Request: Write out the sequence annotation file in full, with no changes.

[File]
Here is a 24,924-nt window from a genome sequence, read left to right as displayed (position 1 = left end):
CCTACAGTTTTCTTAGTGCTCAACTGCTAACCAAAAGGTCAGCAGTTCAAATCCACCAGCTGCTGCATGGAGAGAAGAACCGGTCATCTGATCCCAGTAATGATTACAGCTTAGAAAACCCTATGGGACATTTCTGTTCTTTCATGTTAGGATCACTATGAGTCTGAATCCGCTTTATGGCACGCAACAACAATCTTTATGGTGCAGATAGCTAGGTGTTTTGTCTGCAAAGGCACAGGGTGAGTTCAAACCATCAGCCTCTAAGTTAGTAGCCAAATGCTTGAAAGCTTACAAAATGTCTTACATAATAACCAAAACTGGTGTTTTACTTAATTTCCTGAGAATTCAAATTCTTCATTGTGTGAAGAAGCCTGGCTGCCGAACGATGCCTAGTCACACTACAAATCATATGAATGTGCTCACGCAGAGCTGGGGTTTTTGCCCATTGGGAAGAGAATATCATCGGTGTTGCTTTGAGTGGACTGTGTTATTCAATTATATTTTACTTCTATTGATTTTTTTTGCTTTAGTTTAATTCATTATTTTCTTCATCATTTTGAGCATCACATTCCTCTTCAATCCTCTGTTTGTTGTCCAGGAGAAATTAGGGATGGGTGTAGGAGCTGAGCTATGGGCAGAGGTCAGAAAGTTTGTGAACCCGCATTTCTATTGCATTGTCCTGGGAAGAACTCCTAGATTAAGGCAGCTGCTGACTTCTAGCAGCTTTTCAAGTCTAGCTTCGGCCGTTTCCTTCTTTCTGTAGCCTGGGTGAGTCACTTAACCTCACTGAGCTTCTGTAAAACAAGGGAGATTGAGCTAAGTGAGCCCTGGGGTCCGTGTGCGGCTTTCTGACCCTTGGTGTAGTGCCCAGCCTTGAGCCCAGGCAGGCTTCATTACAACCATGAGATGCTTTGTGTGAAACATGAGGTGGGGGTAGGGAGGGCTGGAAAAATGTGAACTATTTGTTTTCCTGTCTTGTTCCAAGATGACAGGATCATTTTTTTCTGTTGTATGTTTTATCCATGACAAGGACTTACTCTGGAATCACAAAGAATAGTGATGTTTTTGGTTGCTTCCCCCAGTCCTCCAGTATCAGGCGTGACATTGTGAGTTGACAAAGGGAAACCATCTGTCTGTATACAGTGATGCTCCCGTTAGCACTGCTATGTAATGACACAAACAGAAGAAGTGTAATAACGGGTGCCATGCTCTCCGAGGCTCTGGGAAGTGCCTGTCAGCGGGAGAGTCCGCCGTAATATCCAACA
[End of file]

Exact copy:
Here is a 24,924-nt window from a genome sequence, read left to right as displayed (position 1 = left end):
CCTACAGTTTTCTTAGTGCTCAACTGCTAACCAAAAGGTCAGCAGTTCAAATCCACCAGCTGCTGCATGGAGAGAAGAACCGGTCATCTGATCCCAGTAATGATTACAGCTTAGAAAACCCTATGGGACATTTCTGTTCTTTCATGTTAGGATCACTATGAGTCTGAATCCGCTTTATGGCACGCAACAACAATCTTTATGGTGCAGATAGCTAGGTGTTTTGTCTGCAAAGGCACAGGGTGAGTTCAAACCATCAGCCTCTAAGTTAGTAGCCAAATGCTTGAAAGCTTACAAAATGTCTTACATAATAACCAAAACTGGTGTTTTACTTAATTTCCTGAGAATTCAAATTCTTCATTGTGTGAAGAAGCCTGGCTGCCGAACGATGCCTAGTCACACTACAAATCATATGAATGTGCTCACGCAGAGCTGGGGTTTTTGCCCATTGGGAAGAGAATATCATCGGTGTTGCTTTGAGTGGACTGTGTTATTCAATTATATTTTACTTCTATTGATTTTTTTTGCTTTAGTTTAATTCATTATTTTCTTCATCATTTTGAGCATCACATTCCTCTTCAATCCTCTGTTTGTTGTCCAGGAGAAATTAGGGATGGGTGTAGGAGCTGAGCTATGGGCAGAGGTCAGAAAGTTTGTGAACCCGCATTTCTATTGCATTGTCCTGGGAAGAACTCCTAGATTAAGGCAGCTGCTGACTTCTAGCAGCTTTTCAAGTCTAGCTTCGGCCGTTTCCTTCTTTCTGTAGCCTGGGTGAGTCACTTAACCTCACTGAGCTTCTGTAAAACAAGGGAGATTGAGCTAAGTGAGCCCTGGGGTCCGTGTGCGGCTTTCTGACCCTTGGTGTAGTGCCCAGCCTTGAGCCCAGGCAGGCTTCATTACAACCATGAGATGCTTTGTGTGAAACATGAGGTGGGGGTAGGGAGGGCTGGAAAAATGTGAACTATTTGTTTTCCTGTCTTGTTCCAAGATGACAGGATCATTTTTTTCTGTTGTATGTTTTATCCATGACAAGGACTTACTCTGGAATCACAAAGAATAGTGATGTTTTTGGTTGCTTCCCCCAGTCCTCCAGTATCAGGCGTGACATTGTGAGTTGACAAAGGGAAACCATCTGTCTGTATACAGTGATGCTCCCGTTAGCACTGCTATGTAATGACACAAACAGAAGAAGTGTAATAACGGGTGCCATGCTCTCCGAGGCTCTGGGAAGTGCCTGTCAGCGGGAGAGTCCGCCGTAATATCCAACA